Sixteen-year-old Holden Caulfield in The Catcher in the Rye flunks out of school and confronts the idea of falling off the cliff of childhood into the “phony” world inhabited by adults. He travels to New York City where he makes several failed attempts to engage in adult experiences, including hiring a prostitute. Ultimately his younger sister shows him the error of his ways and he resolves to go back to school and try to get things right the next time.
Girls come of age, too, of course, and a story with a female protagonist is sometimes called a Frauenroman. Unlike the Bildungsroman, stories about girls turning into women tend to deal with nostalgia, romantic relationships, and experiences centered on the home. Charlotte Brontë in Jane Eyre shows readers how the orphan Jane grows through her love for Rochester and her determination to become his equal in marriage. In Sylvia Plath’s The Bell Jar, college student Esther Greenwood falls into depression, attempts suicide, survives being institutionalized, and finally emerges with hopes for regaining her sanity. In Margaret Atwood’s Cat’s Eye, a reminiscent narrator tells the story of young Elaine Risley, who endures being psychologically tortured by her older friend Cordelia until she learns that Cordelia herself is emotionally unstable.
Readers who enjoy coming-of-age stories would do well to look at young adult books where characters are reaching out beyond their families and immediate communities to discover where they fit into a larger and more grown-up world. Because teenagers are mired in the confusion of transitioning to adulthood, the literature reflects their angst in novels like Stephenie Meyer’s Twilight, Suzanne Collins’s The Hunger Games, and Laurie Halse Anderson’s Speak.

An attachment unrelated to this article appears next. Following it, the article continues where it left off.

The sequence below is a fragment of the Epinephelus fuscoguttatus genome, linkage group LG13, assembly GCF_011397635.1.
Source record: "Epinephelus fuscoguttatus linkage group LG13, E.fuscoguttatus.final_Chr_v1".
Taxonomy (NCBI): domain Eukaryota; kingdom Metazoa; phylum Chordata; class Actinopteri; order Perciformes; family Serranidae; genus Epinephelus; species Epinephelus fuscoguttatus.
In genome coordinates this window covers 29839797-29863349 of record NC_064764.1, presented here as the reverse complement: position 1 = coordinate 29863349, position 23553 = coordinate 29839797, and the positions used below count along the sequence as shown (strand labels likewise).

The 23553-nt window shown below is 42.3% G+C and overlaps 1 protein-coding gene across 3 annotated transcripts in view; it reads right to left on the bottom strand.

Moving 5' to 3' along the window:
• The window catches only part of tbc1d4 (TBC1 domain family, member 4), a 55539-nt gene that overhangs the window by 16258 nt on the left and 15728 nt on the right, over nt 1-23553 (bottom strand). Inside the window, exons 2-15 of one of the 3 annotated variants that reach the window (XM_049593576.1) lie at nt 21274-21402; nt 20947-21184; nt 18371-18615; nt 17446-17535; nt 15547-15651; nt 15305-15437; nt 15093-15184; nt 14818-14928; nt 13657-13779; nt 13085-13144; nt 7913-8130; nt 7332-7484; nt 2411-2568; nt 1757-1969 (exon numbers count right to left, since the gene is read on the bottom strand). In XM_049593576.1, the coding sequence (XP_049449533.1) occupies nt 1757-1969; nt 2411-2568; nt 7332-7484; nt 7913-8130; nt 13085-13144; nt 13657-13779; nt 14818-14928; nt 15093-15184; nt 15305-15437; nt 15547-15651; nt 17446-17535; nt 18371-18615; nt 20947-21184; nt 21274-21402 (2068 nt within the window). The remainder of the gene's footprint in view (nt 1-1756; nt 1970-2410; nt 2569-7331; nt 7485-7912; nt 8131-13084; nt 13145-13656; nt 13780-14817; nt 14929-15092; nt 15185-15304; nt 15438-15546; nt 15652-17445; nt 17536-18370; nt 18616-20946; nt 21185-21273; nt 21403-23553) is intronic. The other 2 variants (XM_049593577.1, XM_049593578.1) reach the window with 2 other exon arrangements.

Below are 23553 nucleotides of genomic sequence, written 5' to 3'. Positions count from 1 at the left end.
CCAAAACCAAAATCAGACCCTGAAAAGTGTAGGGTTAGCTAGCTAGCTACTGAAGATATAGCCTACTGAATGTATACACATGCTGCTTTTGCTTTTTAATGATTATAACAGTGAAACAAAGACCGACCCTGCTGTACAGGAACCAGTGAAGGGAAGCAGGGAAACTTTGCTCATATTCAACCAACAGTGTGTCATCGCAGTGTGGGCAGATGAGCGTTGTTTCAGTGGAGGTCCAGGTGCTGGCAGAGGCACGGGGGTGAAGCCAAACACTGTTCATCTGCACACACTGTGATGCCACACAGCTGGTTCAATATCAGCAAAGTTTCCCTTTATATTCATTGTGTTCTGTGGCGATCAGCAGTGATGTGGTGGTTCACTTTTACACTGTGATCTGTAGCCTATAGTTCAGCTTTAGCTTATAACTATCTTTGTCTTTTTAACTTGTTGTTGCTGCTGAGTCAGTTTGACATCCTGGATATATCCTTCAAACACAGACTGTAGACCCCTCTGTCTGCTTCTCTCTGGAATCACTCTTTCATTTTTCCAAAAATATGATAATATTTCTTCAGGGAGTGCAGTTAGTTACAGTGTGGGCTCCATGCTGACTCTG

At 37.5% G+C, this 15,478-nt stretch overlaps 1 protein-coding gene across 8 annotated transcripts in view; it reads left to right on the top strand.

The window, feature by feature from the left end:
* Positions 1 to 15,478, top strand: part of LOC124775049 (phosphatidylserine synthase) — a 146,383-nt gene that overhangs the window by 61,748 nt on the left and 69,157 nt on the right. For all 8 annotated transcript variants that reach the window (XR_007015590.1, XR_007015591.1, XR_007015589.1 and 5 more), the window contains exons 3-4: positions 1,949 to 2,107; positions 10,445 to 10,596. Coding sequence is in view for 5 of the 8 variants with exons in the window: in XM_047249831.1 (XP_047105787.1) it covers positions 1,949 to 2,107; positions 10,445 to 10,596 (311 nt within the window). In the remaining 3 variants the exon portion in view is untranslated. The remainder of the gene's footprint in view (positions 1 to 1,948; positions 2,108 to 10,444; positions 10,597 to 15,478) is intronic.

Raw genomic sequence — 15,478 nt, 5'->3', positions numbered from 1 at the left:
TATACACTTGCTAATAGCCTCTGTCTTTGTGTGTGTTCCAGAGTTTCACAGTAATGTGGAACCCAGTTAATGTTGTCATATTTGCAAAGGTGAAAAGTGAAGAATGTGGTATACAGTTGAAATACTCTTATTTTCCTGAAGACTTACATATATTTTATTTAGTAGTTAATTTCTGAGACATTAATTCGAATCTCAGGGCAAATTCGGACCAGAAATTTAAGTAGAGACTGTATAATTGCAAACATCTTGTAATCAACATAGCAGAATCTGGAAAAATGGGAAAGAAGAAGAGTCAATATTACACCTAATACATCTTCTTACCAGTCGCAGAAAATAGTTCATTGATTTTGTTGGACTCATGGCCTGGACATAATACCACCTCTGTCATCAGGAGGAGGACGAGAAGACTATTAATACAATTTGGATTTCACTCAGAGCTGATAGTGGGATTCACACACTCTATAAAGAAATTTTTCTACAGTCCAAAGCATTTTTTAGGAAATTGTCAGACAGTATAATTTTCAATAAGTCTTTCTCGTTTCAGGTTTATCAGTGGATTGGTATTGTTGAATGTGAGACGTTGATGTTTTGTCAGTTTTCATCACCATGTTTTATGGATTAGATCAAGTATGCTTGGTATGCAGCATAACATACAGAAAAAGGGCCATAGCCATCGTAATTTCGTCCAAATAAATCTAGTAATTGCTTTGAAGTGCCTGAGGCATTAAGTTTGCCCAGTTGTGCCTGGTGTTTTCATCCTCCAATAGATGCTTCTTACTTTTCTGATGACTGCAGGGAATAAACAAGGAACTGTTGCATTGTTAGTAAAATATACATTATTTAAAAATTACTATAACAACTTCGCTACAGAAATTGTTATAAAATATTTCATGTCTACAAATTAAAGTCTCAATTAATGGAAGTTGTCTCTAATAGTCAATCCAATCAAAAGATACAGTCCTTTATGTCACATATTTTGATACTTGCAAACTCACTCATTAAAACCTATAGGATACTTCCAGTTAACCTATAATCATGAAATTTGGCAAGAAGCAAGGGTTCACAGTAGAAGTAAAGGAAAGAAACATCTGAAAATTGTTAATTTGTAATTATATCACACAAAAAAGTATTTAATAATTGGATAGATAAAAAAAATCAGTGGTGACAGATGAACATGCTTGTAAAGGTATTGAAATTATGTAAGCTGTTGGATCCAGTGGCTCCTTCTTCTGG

If you’re interested in trying your hand at a coming-of-age story, you might follow this pattern: The sensitive, intelligent protagonist leaves home, undergoes stages of conflict and growth, is tested by crises and love, then finally finds the best place to use his or her unique talents. The protagonist begins the journey because of some loss or unhappiness and eventually the young man or woman acknowledges and accepts a new position within the social order. If you choose, your protagonist may return home to show how well things turned out. In order to keep the reader’s attention on the maturation of the hero, emphasis should be on dialogue over plot.
Often the Bildungsroman is autobiographical. But it doesn’t just tell a tale; it involves us, the readers, in the same process of education and development as the main character with the aim of influencing our personal growth as well. At some point in the narrative, we may recognize that the hero has made a mistake in judgment. In effect, we learn from the mistake before the protagonist does, or else we compare our own morals with the moral of the story that the hero eventually learns.
Think back, if you have the courage, to a journey, an event or a person in your own life that pushed you into an understanding of the adult world. Begin with a character, first person or third person, and set up challenges that show how the experiences created a lasting effect on the character, an effect that helps to mold the individual as a grown-up who has accepted her or his place in society. If we’re lucky enough to live through the transition and not to have our toes chomped off by snapping turtles, we’ll have a story to tell. As for your own story, you are the only one who can tell it authentically.